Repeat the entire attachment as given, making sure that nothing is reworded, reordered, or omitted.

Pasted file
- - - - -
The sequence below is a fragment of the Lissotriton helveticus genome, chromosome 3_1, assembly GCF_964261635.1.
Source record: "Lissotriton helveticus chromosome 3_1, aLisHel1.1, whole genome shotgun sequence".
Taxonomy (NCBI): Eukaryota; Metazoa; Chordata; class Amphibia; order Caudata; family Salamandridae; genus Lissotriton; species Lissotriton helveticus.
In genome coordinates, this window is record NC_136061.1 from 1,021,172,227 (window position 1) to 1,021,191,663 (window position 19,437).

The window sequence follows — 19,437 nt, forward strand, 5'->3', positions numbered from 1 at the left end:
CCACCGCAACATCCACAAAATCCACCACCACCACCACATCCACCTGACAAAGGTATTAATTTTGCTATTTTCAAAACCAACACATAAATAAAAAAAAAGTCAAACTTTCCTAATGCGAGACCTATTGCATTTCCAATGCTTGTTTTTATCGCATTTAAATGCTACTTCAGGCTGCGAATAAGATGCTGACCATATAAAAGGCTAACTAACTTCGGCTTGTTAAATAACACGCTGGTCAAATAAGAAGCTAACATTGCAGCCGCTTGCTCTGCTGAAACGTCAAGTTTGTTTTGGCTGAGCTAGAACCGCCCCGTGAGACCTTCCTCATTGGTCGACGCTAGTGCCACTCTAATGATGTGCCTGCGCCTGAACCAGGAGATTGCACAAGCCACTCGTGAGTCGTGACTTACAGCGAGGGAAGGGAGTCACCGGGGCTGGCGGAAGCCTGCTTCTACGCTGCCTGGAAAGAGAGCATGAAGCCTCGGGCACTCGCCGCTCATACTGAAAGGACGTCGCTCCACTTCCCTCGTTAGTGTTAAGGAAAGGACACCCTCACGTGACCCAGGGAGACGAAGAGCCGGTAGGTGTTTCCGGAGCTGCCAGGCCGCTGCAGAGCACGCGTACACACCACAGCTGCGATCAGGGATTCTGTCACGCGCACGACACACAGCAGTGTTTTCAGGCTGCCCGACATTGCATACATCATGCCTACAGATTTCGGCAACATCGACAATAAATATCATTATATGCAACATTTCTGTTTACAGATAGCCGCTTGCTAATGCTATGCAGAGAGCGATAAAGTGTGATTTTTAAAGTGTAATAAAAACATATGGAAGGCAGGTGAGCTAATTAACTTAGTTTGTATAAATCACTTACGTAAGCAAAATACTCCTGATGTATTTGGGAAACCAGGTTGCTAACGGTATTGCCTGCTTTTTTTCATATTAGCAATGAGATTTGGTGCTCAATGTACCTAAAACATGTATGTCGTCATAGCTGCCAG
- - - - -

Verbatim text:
The sequence below is a fragment of the Lissotriton helveticus genome, chromosome 3_1, assembly GCF_964261635.1.
Source record: "Lissotriton helveticus chromosome 3_1, aLisHel1.1, whole genome shotgun sequence".
Taxonomy (NCBI): Eukaryota; Metazoa; Chordata; class Amphibia; order Caudata; family Salamandridae; genus Lissotriton; species Lissotriton helveticus.
In genome coordinates, this window is record NC_136061.1 from 1,021,172,227 (window position 1) to 1,021,191,663 (window position 19,437).

The window sequence follows — 19,437 nt, forward strand, 5'->3', positions numbered from 1 at the left end:
CCACCGCAACATCCACAAAATCCACCACCACCACCACATCCACCTGACAAAGGTATTAATTTTGCTATTTTCAAAACCAACACATAAATAAAAAAAAAGTCAAACTTTCCTAATGCGAGACCTATTGCATTTCCAATGCTTGTTTTTATCGCATTTAAATGCTACTTCAGGCTGCGAATAAGATGCTGACCATATAAAAGGCTAACTAACTTCGGCTTGTTAAATAACACGCTGGTCAAATAAGAAGCTAACATTGCAGCCGCTTGCTCTGCTGAAACGTCAAGTTTGTTTTGGCTGAGCTAGAACCGCCCCGTGAGACCTTCCTCATTGGTCGACGCTAGTGCCACTCTAATGATGTGCCTGCGCCTGAACCAGGAGATTGCACAAGCCACTCGTGAGTCGTGACTTACAGCGAGGGAAGGGAGTCACCGGGGCTGGCGGAAGCCTGCTTCTACGCTGCCTGGAAAGAGAGCATGAAGCCTCGGGCACTCGCCGCTCATACTGAAAGGACGTCGCTCCACTTCCCTCGTTAGTGTTAAGGAAAGGACACCCTCACGTGACCCAGGGAGACGAAGAGCCGGTAGGTGTTTCCGGAGCTGCCAGGCCGCTGCAGAGCACGCGTACACACCACAGCTGCGATCAGGGATTCTGTCACGCGCACGACACACAGCAGTGTTTTCAGGCTGCCCGACATTGCATACATCATGCCTACAGATTTCGGCAACATCGACAATAAATATCATTATATGCAACATTTCTGTTTACAGATAGCCGCTTGCTAATGCTATGCAGAGAGCGATAAAGTGTGATTTTTAAAGTGTAATAAAAACATATGGAAGGCAGGTGAGCTAATTAACTTAGTTTGTATAAATCACTTACGTAAGCAAAATACTCCTGATGTATTTGGGAAACCAGGTTGCTAACGGTATTGCCTGCTTTTTTTCATATTAGCAATGAGATTTGGTGCTCAATGTACCTAAAACATGTATGTCGTCATAGCTGCCAG